Famous Photographers - Walker Evans
Famous Photographers >> Walker Evans
Walker Evans (1903 – 1975) was an American photographer made famous by his work for the Farm Securities Administration documenting the effects of the Great Depression. His work uses the large-format, dispassionate viewpoint to emphasize the plight of the American public during this period of economic unrest. He also focuses on the landscapes and architecture around him.
Born in St. Louis, Missouri, he attended a string of schools in Pennsylvania, Connecticut, and Massachusetts, before dropping out of Williams College. After spending a year in Paris, he returned to the United States to join the edgy literary and art crowd in New York City. John Cheever and Lincoln Kirstein were among his friends. And, they held American commercialism in great disdain.
Frustrated by his efforts to become a professional writer, Evans turned to photography in 1930.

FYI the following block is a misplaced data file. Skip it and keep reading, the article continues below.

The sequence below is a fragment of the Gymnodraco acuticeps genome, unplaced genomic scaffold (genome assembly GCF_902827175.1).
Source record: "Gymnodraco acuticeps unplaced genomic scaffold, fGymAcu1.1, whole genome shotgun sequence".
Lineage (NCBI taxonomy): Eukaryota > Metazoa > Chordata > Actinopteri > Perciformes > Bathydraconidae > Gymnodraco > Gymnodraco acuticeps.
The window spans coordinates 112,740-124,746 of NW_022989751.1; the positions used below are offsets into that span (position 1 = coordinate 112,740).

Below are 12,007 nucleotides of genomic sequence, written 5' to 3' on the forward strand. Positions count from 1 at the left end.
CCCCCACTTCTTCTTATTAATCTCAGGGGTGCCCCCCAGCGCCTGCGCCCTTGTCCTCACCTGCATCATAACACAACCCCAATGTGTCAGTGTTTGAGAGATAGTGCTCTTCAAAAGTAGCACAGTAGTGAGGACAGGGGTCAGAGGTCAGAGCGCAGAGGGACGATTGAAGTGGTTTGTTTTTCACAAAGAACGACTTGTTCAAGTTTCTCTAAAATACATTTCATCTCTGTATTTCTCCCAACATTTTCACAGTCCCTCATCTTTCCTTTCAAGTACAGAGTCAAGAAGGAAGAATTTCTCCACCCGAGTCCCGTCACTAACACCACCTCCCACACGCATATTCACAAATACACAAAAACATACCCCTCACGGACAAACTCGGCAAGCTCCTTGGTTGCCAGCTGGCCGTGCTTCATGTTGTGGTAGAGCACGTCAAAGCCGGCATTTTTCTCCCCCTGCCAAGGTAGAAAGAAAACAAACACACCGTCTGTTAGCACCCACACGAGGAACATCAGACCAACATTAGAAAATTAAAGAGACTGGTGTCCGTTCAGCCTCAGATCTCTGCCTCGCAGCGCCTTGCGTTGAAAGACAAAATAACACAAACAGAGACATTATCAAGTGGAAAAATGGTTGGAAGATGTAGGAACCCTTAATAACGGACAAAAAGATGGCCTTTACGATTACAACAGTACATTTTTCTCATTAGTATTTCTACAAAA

In 1938 and 1939 Evans worked with and mentored Helen Levitt. In 1941 Walker Evans co-published, along with James Agee, the ground-breaking book Let Us Now Praise Famous Men. It was a series of photos by Evans along with accompanying text by Agee, detailing the two's journey through the rural south during the Great Depression. Its detailed account of three farming families paints a deeply moving portrait of rural poverty.
It has been suggested that Evans provided the inspiration behind Andy Warhol's photo booth portraits, following the publication of 'Subway Portraits' in Harper's Bazaar in March 1962. Evans first experimented with the photo booth self portrait in New York in 1929, using it to detach his own artistic presence from his imagery, craving after the true objectivity of what he later described as the "ultimate purity" of the "record method".
As well as this strong documentary aspect, Evans went on to work in an abstract modernist, using the tools of both black-and-white and colour photography to cover both socio-political issues and more conceptual artistic ideas.
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